facebook app symbol  twitter  instagram 1

Mobile Ad Container

How much money would it take to solve the Native American housing crisis? 

That is one tough question. Tribal Business News took a crack at estimating it, and we also asked several Native housing leaders to give a ballpark figure. 

The short answer: Anywhere between $30 billion and $60 billion.

Start with the number of housing units needed. In 2017, the federal Department of Housing and Urban Development said there was an immediate need for 68,000 new or rehabbed housing units in Indian Country, to replace deteriorated housing and to eliminate chronic overcrowding. But that data was from surveys taken between 2013 and 2015. It also did not include Native Hawaiian housing needs, though it did include Alaska Natives.

The Native American population grew handily over the past decade, so that 68,000 number is almost certainly too low. An estimate of 75,000 needed housing units would probably also be on the conservative side. 100,000 units would be a reasonable estimate.

Never miss the biggest stories and breaking news about the tribal economy. Sign up to get our reporting sent straight to your inbox every Monday morning.

Some factors have to be taken into consideration. First, rehabs are less expensive than new construction. HUD estimates the need for these two categories at a 50-50 split. So while reservations are notoriously expensive to build on, the high proportion of rehabs would actually bring the average cost per unit down. 

Robert Gauthier, former executive director of the Salish & Kootenai Housing Authority in Montana, estimates the average cost per unit at $200,000. At that rate, the 100,000 units needed in Indian Country would cost about $20 billion. But that number doesn’t include the cost of infrastructure such as roads, utilities, and water and sewer lines, which often need to be built along with new construction. 

Another important factor is the split between multifamily housing and single-family homes. Multifamily units cost a lot less apiece than single-family homes. However, many Indian families want their own home and property — and one thing most reservations do have a lot of is land. So the split here would favor single-family homes, probably by a wide margin. Thus, the lower per-unit cost of apartment projects would not bring down the total by as much as rehabs do.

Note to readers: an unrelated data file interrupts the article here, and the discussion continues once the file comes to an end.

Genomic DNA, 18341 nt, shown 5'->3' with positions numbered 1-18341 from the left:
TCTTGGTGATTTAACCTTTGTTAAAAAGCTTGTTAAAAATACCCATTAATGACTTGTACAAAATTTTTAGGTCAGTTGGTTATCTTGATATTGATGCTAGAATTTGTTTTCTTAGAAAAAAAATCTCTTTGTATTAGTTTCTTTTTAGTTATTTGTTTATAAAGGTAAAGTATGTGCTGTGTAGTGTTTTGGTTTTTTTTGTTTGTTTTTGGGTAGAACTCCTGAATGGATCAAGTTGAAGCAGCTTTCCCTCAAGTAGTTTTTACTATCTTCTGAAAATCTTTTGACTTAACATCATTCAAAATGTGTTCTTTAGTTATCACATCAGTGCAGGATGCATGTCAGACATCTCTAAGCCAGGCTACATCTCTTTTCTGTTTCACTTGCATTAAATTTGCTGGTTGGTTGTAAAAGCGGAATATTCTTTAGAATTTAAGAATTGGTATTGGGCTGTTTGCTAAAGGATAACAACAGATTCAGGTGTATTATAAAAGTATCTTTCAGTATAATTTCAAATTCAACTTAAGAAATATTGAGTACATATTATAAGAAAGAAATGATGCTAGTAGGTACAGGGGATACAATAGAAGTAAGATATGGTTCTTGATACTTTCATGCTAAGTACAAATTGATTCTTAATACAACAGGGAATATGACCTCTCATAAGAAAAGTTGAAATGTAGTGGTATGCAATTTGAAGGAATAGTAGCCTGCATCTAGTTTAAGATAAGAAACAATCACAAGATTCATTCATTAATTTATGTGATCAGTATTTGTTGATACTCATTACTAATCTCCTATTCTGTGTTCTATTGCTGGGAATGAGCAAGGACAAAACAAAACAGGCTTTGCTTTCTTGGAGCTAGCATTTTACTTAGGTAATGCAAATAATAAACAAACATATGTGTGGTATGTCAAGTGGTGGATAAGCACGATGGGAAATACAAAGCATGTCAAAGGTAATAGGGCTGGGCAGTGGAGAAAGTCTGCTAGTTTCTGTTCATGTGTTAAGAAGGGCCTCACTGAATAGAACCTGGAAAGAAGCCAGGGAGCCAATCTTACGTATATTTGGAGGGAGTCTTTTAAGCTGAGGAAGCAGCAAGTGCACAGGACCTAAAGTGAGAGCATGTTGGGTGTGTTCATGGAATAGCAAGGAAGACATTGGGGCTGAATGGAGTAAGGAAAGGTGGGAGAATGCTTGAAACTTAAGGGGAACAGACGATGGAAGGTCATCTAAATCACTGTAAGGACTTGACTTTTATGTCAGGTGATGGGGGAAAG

These numbers probably also exclude trailers, a popular mode of Indian housing, since they are built off-reservation and then driven in, not built on site. But they remain an ever-present source of Indian housing.

Travois, the Kansas City-based developer of Low Income Housing Tax Credit housing in Indian Country, says it has been responsible for 6,000 units of new housing, both single-family rentals and multifamily developments, at a cost of $1.2 billion, an average of $200,000 per unit. 

But the company says building costs have increased markedly in the past five years. After factoring in the differing costs of new construction, rehabs, and multifamily units, it estimates an average unit would cost $433,000 — so filling a need for 100,000 units would come to $43 billion.

Then Travois points out that for the newly built units, substantial infrastructure costs would be incurred. It estimates those at $3 to $9 billion.

For Native Hawaiians, HUD reported in 2017 there were 22,000 applications for leases on Native Hawaiian homelands, which are trust lands quite similar to reservations. That number has since increased to between 23,000 and 28,000.

Robin Danner, senior policy advisor to Hawaiian Gov. Josh Green, said an average three-bedroom house on Hawaiian trust land goes for $450,000. For 28,000 units, that would be about $12.6 billion.

So the cost to house all Natives and to build them roads and water and sewer lines probably ranges from $30 billion at the low end to more than $60 billion at the high end. Somewhere not far from what Elon Musk paid for Twitter.

—Estimates provided by Tribal Business News, Robert Gauthier, Robin Danner, and David Bland.

About The Author
Mark Fogarty
Author: Mark Fogarty
Contributing Writer
Mark Fogarty is a contributing writer for Tribal Business News. He has covered Native American finance for the past 25 years. His work has appeared in Indian Country Today, American Indian Report, the Chicago Tribune, the Miami Herald, National Mortgage News, American Banker and Multi-Housing News.
Other Articles by this author